I seem to be the opposite. I have always pushed myself (in the last 15-20 years) to speak up, then afterwards, I always think people see me as as know-it-all, and don’t like me for that. Most times anymore, I don’t know whether to say anything or not.
      And to cheatingdeath, I am on social security also, I’m 54, trying to raise my granddaughter, and take care of my disabled husband. I, too, feel there’s no light at the end of the tunnel. My worst fear is that I’ll end up on the street alone. Just know someone else out here feels the same. I have failed in everything I’ve ever wanted to do, and I can’t even think about myself until my 4 yr old granddaughter is safe from the mental abuse her mother got as a child from her birth mother and stepfather. I’m sorry we’re mostly in the same boat, but there may be hope for the future children.

      Reply
  • May 9, 2016 at 10:08 pm

    My problem with assertiveness is I can’t think on my feet. Socially awkward I never think of what to say until hours after. I don’t know how to fix it.

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    • May 11, 2016 at 10:56 am

      Nancy,

      I don’t think not thinking on your feet is a sign of social awkwardness. It’s very common for people to admit that they don’t think very well on their feet. I see it as more of a discipline, like exercise :). It takes time and practice. Not that I am any grw as t shakes at it, but I am also discovering it takes self-trust.

      Best to you,

      Lisa

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      • May 11, 2016 at 11:19 am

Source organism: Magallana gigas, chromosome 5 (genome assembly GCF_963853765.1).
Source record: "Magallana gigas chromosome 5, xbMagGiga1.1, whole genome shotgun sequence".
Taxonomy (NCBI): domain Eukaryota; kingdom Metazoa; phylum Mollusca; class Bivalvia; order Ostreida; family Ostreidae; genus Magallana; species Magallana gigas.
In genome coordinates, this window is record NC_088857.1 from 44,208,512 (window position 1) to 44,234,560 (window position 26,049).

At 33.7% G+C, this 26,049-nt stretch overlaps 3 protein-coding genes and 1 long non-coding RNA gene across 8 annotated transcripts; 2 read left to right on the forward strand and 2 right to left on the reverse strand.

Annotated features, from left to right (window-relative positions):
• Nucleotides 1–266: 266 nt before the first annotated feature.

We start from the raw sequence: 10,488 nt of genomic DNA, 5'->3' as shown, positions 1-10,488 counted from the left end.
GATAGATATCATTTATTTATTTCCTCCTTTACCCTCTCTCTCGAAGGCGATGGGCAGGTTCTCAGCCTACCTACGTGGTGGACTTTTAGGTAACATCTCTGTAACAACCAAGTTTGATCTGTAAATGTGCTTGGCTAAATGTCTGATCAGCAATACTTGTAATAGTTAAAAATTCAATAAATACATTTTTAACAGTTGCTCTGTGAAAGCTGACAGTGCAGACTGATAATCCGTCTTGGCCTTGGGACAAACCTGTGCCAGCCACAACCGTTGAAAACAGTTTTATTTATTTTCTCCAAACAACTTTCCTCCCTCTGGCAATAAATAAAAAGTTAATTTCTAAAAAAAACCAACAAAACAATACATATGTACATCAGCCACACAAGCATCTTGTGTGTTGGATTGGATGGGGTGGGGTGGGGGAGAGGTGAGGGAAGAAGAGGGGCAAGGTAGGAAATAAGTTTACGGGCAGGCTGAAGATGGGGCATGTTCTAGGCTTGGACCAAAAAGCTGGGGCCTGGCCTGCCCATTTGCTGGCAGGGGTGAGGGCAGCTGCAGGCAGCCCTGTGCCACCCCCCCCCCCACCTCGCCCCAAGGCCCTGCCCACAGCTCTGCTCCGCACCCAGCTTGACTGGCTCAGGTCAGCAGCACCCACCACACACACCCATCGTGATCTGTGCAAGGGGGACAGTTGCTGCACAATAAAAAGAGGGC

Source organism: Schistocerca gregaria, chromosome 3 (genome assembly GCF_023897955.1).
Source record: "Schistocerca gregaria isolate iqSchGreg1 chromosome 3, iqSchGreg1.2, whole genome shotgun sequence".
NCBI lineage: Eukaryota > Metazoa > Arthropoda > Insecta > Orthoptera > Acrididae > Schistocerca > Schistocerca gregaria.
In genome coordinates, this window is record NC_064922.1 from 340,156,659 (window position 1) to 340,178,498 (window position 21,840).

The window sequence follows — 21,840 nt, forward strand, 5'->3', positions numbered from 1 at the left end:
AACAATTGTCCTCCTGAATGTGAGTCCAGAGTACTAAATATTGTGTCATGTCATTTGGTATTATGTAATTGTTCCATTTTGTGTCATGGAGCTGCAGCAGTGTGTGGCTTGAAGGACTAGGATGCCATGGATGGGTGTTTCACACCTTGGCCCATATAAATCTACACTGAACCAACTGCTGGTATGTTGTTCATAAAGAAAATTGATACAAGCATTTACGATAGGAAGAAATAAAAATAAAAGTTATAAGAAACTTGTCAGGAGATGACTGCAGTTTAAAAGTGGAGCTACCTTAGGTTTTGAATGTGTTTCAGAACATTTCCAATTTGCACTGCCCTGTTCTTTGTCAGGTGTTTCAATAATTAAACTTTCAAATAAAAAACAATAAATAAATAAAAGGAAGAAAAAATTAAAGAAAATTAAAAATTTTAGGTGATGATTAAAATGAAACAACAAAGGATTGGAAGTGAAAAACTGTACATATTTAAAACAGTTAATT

Thank you, I sincerely appreciate any help. I am 56 years old though, and more than a little tired and annoyed with myself for being this way. I’ll keep trying.

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      • May 11, 2016 at 8:58 pm

        I’m with you Nancy – want to be more assertive but it requires effort – have this need to have people like me – & I hate me for it

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      • May 12, 2016 at 2:19 am

        I’m the same way and when no one likes me or when I think no one likes me, I get mad. I’m weary of being like this.

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    • May 12, 2016 at 4:17 pm

      I’m the same way. When I’m treated poorly it usually comes out of the blue (as in something below the belt that my S/O says to me) and I freeze. Later I think of how I should’ve said I didn’t deserve that, etc. I have all these memories off all of those times and those have built resentment. One time I did calmly say “when you said that to me like that it hurt my feelings” and received, “once again you turn it around and make it all about you”…which taught me that even when I know I’m not in the wrong he can easily twist it around to where he believes that I am, blames me and so I learn that speaking up only makes it worse. What have I learned? To give up. Trust….it means more than knowing he or she won’t cheat. I know my S/O doesn’t cheat on me, but I don’t trust that I can open up to him about anything and after 20plus years a part of me is dying inside. I can feel it way down in there while I write this….I thought it was already dead but I guess it’s just buried.